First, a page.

Following in the footsteps of his first book Enjoying It: Candy Crush and Capitalism, Bown’s The Playstation Dreamworld operates as a welcome evolution of a philosophy concerned with videogames and how we interact with them on an expanding cultural scale. The book sets out to convince us that videogames need a psychoanalytic touch to be understand (yes, Freud, but more important to this project, Lacan). Additionally, he argues that the “dreamspace” occupied by videogames can only be subverted from working on the inside. He thirdly attempts to show the potential disruption possible through the enjoyment of videogames. Throughout, it is vivid with clear, relatable examples and enough depth of thinking to spark genuine, productive discussion around a topic rarely touched in modern philosophical corners.
Bown begins with a grounding of cyberspace in that he makes clear it is a corporate- and state-controlled space, not a democratic one. Why (beyond the obvious) this becomes problematic then is because “The videogame world is a space that constructs and transforms our dreams and desires.” Bown uses Pokemon Go as a case study, noting how the app developed to a point where it was no longer mundane or neutral, but something that could in essence direct users where it wanted them to go. He gets close to full-on Big Brother territory (we are, appreciably, more and more in that kind of monitored space), and he’s not wrong in the way he acknowledges the dangers in this sort of game’s application, even bringing up the “social-credit” game system proposed in Beijing.
For Bown (and I quite agree), “What is much scarier than the fact the user can fulfill desire via the mobile phone is the possibility that the phone creates those desires in the first place.” Instead of coming to a game looking for our desires to be fulfilled, games provide us with new desires we never knew we had. He attempts to disrupt this authoritarian potential by introduction of Lacan, whose theory of the unconscious “would operate as the enemy of Google, showing us Google’s ability to organize our desires.” In essence, get wise to the beast. The only problem maybe being, I’m not sure how many of us want to.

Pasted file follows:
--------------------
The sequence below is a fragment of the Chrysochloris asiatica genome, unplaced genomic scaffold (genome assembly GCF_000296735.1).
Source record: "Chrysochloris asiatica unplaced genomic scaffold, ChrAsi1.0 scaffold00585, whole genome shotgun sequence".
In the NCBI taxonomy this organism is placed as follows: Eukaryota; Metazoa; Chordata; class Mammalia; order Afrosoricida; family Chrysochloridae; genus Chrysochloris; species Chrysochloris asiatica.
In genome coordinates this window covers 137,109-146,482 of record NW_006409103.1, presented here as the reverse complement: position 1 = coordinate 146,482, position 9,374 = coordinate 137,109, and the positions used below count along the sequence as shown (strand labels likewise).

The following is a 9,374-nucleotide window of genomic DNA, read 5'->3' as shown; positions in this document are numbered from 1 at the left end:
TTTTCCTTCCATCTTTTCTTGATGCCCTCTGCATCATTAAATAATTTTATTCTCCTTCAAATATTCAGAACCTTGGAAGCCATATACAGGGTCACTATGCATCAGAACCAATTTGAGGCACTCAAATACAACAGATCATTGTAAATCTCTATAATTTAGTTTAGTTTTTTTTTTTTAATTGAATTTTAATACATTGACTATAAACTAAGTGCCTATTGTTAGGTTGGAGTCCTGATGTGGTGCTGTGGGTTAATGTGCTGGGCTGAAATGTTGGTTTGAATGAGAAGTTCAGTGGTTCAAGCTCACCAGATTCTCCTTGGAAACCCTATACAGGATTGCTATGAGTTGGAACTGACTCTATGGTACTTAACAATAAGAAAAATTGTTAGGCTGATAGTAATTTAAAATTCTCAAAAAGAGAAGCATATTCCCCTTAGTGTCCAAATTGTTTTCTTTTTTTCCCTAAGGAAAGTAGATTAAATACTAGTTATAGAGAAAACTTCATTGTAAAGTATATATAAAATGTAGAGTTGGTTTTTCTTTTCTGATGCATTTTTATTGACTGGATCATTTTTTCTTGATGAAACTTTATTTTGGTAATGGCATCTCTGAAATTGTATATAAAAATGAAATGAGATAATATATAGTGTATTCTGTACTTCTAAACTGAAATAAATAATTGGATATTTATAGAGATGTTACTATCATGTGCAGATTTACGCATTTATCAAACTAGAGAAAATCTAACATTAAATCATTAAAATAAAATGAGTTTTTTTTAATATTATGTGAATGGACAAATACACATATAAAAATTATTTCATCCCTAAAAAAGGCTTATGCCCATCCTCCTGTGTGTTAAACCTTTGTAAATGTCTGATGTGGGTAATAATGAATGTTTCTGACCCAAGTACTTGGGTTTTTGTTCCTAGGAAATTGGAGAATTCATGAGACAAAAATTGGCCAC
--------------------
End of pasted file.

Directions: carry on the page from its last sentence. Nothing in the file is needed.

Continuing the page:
Gaming for the Machine
Bown next moves into a wonderfully argued section on the usefulness of gaming for capitalism’s ends. What at first might sound ludicrous quickly becomes all too prescient. “If games can turn feelings of boredom, fragmentation, and depression into productive positivity then we should be careful what ideological structures are being associated with this positive force.”
By escaping to our phones for brief minutes during an otherwise arduous workday, we can bounce back to capitalistic productivity, thereby reinforcing exactly what the masters of profit would dictate. What seems like an escape actually turns us into better profit-makers. But the profit is not ours. And the digital space is assuredly not neutral, as Bown uses Westworld to explicate before concluding, “the virtual technological space… change[s] what and how we desire.”
He moves to cap the project with the potential for videogames to subvert what has so far been conformism, noting how we should neither give in to technophilia nor retreat to technophobia. We need a middle ground that might allow us to shirk the “corporate forces” currently controlling our virtual spaces. In this, as in everything previous throughout The Playstation Dreamworld, Bown deftly draws back the curtain, explains the reality in our heads, and invites us toward a better future. I can think of no better position for a philosopher to take. It remains to us whether or not we look up from our screens and follow the pointing hand where it leads.